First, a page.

Bill Howard, business affairs officer for Costumer's Local 705 and a 25-year member, said he "doesn't know of a costumer who didn't take something."

Warner took plenty. And why not? It was all being thrown away. With a vast love and knowledge of movies and wardrobe, Warner easily identified Marilyn Monroe's dresses, Humphrey Bogart's coats, Fred Astaire's shoes, slippers and ties, Elizabeth Taylor's peach-colored silk quilt from "Raintree County," Clark Gable's clothes from "Gone With the Wind" and countless other garments worn by Bette Davis, Greta Garbo and other Hollywood legends. But the prized pieces in his collection were worn by Ginger Rogers and Judy Garland, his personal favorites.

Many Hollywood insiders think Kent Warner saved a valuable part of Hollywood's history from destruction, in addition to the ruby slippers. But there's some doubt that the slippers were destined for the trash bin. Warner told at least three friends that auctioneer Weisz knew about the other pairs of the red slippers and ordered them destroyed. But they also think that Warner may have tricked Weisz, feeling justified in keeping the extra shoes for himself.

Warner knew the studios kept no inventories of props and clothes that they stored and trashed. And he was aware that doubles and triples existed on every movie set for every important piece of star wardrobe. How easy, he may have thought, to save one piece for history--and consign the others to antique clothing boutiques and auction houses.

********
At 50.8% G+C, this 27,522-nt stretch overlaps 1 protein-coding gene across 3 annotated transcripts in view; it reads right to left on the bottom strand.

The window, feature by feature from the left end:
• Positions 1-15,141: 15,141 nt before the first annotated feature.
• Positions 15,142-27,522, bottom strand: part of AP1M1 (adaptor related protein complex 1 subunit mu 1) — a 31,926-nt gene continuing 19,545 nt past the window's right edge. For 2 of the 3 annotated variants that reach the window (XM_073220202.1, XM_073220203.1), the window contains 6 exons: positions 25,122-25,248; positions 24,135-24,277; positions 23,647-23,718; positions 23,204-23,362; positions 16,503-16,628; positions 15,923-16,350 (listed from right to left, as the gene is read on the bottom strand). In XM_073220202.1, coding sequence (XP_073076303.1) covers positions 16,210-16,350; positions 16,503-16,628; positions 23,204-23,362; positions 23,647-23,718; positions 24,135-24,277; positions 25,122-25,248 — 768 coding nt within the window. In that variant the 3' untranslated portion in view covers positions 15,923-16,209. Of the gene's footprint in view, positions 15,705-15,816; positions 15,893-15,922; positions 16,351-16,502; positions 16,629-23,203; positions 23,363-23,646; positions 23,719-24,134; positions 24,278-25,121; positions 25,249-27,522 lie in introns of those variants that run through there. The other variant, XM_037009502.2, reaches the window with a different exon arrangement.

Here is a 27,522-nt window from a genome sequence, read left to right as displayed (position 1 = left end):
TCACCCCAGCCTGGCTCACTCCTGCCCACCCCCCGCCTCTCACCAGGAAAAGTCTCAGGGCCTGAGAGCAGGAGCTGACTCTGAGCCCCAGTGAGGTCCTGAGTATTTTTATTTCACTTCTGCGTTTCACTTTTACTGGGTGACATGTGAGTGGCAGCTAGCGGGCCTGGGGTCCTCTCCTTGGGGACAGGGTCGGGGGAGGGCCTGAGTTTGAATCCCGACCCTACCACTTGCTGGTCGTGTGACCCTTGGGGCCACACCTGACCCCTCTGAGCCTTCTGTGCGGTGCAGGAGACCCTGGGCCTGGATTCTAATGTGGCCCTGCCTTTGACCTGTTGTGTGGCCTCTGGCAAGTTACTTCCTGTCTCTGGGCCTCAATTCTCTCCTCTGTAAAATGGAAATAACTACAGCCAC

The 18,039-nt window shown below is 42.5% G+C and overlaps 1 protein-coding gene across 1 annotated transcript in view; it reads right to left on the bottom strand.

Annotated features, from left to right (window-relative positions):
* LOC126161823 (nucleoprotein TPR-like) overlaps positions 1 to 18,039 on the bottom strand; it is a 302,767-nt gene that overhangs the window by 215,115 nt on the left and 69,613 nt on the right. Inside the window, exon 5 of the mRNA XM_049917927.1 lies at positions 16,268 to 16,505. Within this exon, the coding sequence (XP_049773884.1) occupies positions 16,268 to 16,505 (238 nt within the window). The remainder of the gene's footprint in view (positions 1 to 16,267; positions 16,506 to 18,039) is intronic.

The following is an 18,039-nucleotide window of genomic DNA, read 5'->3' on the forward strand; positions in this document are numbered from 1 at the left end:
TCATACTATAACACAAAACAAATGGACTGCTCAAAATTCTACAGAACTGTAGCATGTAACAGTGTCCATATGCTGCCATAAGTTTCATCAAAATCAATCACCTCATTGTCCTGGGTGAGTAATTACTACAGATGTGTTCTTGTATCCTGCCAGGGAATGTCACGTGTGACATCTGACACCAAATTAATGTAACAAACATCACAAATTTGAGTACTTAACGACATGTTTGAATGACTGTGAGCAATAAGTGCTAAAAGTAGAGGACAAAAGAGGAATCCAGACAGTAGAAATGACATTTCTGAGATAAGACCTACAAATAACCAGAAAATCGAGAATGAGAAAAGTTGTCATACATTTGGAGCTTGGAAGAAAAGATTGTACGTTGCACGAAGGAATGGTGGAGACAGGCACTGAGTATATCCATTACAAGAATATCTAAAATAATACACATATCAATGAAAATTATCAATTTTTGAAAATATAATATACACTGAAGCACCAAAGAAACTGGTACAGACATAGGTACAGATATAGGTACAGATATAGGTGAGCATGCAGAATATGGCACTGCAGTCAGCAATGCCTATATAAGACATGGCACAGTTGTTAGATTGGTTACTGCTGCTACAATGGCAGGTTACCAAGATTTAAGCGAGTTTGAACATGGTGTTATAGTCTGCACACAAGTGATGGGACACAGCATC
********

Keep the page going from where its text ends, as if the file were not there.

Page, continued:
He had a list of regular buyers who were fans of particular stars. It was common for Warner to call a specific collector who liked Marilyn Monroe or Clark Gable and quietly offer a certain piece. Sources claim that he sometimes exploited the ignorance of people eager to pay heady prices for vintage star clothing that was presumably unique.

Some recent examples of market value: A blouse worn by Marilyn Monroe in "Bus Stop" was recently auctioned for $12,500. Judy Garland's red-velvet dress from "Meet Me in St. Louis" was offered for "several thousand dollars," according to a Garland collector. And unbelievably, someone paid $150,000 for Charlie Chaplin's bowler hat, shoes and cane, auctioned last fall by Sotheby's of London.

But back in 1970, nobody expected the ruby slippers to sell for $15,000 at the MGM auction, not even Kent Warner. During the next decade of his life, with a high value publicly established, Warner dealt ruby slippers to collectors with care and cunning, as friends told it.

Only AIDS was able to finally silence his enthusiasm. When he died on April 25, 1984, at 41, his role in the ruby slipper story remained clouded by questions.

The Authenticity

When the Smithsonian acquired its ruby slippers in December, 1979, the shoes' background was unclear. The donor demanded anonymity, but several people, including Smithsonian officials, believe it was the same person who purchased the slippers at the 1970 MGM auction.